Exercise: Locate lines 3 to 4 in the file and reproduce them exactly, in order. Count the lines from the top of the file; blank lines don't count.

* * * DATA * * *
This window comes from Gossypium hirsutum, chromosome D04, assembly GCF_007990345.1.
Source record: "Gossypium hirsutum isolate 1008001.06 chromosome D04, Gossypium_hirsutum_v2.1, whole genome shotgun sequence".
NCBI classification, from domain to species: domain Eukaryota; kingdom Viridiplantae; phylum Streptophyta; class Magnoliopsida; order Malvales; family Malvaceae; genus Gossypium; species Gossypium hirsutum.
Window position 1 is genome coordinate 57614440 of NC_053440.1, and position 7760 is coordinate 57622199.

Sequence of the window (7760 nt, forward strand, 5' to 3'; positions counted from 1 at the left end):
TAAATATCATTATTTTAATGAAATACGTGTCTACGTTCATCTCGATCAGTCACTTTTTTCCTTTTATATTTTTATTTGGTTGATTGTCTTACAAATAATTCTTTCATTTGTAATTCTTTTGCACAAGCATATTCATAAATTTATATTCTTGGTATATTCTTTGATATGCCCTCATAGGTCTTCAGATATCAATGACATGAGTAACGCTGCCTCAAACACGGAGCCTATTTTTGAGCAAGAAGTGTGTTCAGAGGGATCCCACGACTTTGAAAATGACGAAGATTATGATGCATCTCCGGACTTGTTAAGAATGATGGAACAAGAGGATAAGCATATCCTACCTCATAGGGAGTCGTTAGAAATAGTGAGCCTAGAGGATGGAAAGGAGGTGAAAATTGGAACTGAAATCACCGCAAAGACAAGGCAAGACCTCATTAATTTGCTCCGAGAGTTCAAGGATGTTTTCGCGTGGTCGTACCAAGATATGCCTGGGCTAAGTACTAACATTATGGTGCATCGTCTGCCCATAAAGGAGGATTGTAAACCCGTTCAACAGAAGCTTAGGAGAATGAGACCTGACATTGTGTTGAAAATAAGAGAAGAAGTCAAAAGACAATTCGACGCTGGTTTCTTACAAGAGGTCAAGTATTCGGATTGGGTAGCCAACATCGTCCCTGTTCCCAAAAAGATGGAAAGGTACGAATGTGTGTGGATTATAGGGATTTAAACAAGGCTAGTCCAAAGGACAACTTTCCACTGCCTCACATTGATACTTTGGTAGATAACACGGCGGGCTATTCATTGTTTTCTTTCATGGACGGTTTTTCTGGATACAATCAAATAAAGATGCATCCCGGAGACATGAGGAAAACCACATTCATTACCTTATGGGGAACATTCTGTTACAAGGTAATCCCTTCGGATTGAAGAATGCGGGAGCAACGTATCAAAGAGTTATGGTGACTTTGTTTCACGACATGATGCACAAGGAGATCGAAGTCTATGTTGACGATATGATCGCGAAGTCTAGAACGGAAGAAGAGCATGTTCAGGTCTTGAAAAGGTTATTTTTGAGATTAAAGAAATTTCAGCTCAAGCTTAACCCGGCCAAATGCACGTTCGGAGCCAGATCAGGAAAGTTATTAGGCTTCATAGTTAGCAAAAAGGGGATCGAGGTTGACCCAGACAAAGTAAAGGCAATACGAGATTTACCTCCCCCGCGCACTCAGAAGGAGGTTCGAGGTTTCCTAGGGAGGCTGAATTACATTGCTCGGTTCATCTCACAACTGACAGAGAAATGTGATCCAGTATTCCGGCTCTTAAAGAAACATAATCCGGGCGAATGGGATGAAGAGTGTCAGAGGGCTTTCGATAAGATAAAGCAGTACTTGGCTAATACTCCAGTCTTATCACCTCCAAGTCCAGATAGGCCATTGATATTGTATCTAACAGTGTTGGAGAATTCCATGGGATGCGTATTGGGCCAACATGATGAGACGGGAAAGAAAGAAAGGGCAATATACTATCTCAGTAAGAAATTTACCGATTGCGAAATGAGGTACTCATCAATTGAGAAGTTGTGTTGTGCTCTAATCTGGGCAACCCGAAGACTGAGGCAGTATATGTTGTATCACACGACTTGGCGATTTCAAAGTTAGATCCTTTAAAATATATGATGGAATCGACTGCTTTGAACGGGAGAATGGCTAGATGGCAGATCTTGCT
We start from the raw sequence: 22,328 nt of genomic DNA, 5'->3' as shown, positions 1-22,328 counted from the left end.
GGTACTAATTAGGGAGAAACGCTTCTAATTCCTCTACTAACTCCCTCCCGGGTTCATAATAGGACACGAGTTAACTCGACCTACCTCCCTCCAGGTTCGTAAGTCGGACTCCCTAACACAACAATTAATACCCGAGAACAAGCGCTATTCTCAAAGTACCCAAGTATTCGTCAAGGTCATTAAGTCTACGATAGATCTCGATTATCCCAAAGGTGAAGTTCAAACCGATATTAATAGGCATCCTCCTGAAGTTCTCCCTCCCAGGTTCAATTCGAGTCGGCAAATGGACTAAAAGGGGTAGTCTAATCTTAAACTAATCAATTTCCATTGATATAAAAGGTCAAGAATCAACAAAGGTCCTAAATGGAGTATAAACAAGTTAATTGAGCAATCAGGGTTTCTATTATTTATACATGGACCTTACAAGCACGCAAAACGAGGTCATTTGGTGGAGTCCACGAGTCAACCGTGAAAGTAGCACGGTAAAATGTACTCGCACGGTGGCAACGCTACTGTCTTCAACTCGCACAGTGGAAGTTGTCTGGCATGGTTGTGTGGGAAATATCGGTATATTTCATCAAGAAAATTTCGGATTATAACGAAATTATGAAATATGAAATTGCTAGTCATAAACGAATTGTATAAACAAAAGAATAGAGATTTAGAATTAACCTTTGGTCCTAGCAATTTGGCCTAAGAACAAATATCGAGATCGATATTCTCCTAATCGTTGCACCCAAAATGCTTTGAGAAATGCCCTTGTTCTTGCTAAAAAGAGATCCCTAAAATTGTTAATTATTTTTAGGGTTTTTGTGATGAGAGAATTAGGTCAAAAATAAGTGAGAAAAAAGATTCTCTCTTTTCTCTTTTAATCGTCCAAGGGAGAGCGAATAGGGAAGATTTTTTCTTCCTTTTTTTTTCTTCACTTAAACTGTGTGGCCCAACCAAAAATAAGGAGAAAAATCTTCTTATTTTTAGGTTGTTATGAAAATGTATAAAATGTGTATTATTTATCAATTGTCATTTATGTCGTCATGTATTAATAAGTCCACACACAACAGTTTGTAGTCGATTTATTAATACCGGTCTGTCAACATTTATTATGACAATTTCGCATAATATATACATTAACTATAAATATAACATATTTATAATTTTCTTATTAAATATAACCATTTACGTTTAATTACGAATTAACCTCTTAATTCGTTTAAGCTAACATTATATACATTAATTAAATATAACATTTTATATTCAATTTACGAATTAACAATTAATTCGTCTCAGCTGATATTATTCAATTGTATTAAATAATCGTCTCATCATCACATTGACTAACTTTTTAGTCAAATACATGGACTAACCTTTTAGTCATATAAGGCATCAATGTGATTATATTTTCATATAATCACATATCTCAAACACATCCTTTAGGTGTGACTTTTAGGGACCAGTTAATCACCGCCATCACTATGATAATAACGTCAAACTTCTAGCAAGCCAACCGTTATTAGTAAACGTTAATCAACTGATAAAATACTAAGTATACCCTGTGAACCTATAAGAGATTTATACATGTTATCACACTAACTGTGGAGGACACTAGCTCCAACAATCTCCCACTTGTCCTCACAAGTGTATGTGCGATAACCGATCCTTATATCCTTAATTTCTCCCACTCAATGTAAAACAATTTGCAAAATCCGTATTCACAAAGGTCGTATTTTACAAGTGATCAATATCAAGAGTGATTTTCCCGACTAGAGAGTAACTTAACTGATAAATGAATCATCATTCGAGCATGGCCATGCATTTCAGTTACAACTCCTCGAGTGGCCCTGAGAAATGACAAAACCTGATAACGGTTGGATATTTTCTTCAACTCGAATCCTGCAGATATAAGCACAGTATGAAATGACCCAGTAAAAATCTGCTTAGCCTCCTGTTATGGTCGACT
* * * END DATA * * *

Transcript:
NCBI classification, from domain to species: domain Eukaryota; kingdom Viridiplantae; phylum Streptophyta; class Magnoliopsida; order Malvales; family Malvaceae; genus Gossypium; species Gossypium hirsutum.
Window position 1 is genome coordinate 57614440 of NC_053440.1, and position 7760 is coordinate 57622199.